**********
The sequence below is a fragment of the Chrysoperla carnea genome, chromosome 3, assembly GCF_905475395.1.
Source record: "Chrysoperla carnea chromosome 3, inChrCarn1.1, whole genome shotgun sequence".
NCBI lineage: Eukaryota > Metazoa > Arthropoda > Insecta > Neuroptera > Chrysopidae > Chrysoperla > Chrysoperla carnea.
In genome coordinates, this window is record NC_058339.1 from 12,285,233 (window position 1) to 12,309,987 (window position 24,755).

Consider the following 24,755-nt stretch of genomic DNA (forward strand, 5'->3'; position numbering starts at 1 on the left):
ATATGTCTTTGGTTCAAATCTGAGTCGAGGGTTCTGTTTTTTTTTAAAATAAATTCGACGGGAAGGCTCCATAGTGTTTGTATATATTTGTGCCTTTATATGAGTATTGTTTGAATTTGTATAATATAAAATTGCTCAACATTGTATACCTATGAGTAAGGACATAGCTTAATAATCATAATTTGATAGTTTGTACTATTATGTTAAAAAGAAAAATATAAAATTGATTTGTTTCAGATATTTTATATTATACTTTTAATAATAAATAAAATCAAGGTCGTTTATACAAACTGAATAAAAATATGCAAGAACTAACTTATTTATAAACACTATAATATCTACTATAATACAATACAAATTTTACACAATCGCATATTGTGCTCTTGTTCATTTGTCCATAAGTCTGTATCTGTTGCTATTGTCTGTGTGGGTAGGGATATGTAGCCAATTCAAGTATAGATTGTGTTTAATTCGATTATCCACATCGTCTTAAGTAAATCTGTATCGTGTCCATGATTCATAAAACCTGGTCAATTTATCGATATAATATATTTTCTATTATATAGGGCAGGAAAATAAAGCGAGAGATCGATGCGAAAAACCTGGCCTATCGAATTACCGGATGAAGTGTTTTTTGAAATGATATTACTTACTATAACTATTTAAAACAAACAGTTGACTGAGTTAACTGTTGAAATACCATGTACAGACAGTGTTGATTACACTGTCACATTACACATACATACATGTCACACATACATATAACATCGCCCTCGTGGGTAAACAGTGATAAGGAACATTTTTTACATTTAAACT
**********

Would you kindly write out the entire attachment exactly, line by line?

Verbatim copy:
The sequence below is a fragment of the Chrysoperla carnea genome, chromosome 3, assembly GCF_905475395.1.
Source record: "Chrysoperla carnea chromosome 3, inChrCarn1.1, whole genome shotgun sequence".
NCBI lineage: Eukaryota > Metazoa > Arthropoda > Insecta > Neuroptera > Chrysopidae > Chrysoperla > Chrysoperla carnea.
In genome coordinates, this window is record NC_058339.1 from 12,285,233 (window position 1) to 12,309,987 (window position 24,755).

Consider the following 24,755-nt stretch of genomic DNA (forward strand, 5'->3'; position numbering starts at 1 on the left):
ATATGTCTTTGGTTCAAATCTGAGTCGAGGGTTCTGTTTTTTTTTAAAATAAATTCGACGGGAAGGCTCCATAGTGTTTGTATATATTTGTGCCTTTATATGAGTATTGTTTGAATTTGTATAATATAAAATTGCTCAACATTGTATACCTATGAGTAAGGACATAGCTTAATAATCATAATTTGATAGTTTGTACTATTATGTTAAAAAGAAAAATATAAAATTGATTTGTTTCAGATATTTTATATTATACTTTTAATAATAAATAAAATCAAGGTCGTTTATACAAACTGAATAAAAATATGCAAGAACTAACTTATTTATAAACACTATAATATCTACTATAATACAATACAAATTTTACACAATCGCATATTGTGCTCTTGTTCATTTGTCCATAAGTCTGTATCTGTTGCTATTGTCTGTGTGGGTAGGGATATGTAGCCAATTCAAGTATAGATTGTGTTTAATTCGATTATCCACATCGTCTTAAGTAAATCTGTATCGTGTCCATGATTCATAAAACCTGGTCAATTTATCGATATAATATATTTTCTATTATATAGGGCAGGAAAATAAAGCGAGAGATCGATGCGAAAAACCTGGCCTATCGAATTACCGGATGAAGTGTTTTTTGAAATGATATTACTTACTATAACTATTTAAAACAAACAGTTGACTGAGTTAACTGTTGAAATACCATGTACAGACAGTGTTGATTACACTGTCACATTACACATACATACATGTCACACATACATATAACATCGCCCTCGTGGGTAAACAGTGATAAGGAACATTTTTTACATTTAAACT